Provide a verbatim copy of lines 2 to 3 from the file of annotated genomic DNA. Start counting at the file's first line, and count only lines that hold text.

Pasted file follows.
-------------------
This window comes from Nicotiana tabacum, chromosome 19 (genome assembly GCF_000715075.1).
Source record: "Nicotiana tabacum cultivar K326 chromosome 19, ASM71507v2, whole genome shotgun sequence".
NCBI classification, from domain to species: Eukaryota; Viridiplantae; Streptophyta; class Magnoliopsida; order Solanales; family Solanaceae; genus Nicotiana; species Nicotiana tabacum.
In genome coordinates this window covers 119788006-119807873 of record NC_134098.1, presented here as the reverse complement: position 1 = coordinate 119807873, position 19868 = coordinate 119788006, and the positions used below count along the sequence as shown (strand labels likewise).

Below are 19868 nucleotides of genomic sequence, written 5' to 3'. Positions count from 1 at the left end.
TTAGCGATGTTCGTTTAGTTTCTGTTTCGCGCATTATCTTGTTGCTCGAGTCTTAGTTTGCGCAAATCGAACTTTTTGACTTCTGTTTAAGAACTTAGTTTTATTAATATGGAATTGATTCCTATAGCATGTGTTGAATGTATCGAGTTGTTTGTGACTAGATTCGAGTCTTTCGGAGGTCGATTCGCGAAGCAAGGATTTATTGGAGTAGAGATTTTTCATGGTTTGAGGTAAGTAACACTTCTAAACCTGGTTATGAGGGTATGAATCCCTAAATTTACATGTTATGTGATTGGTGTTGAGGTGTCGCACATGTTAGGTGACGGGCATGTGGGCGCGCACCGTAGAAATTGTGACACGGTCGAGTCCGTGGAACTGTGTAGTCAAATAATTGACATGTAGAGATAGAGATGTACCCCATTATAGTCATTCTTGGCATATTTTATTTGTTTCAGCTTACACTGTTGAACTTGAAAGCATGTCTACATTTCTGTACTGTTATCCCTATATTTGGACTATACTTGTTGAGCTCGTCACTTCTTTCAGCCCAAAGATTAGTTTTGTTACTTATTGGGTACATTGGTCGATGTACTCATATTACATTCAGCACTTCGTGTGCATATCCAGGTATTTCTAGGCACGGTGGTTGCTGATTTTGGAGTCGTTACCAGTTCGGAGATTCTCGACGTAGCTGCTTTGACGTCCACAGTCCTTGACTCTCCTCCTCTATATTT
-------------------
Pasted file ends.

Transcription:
Source record: "Nicotiana tabacum cultivar K326 chromosome 19, ASM71507v2, whole genome shotgun sequence".
NCBI classification, from domain to species: Eukaryota; Viridiplantae; Streptophyta; class Magnoliopsida; order Solanales; family Solanaceae; genus Nicotiana; species Nicotiana tabacum.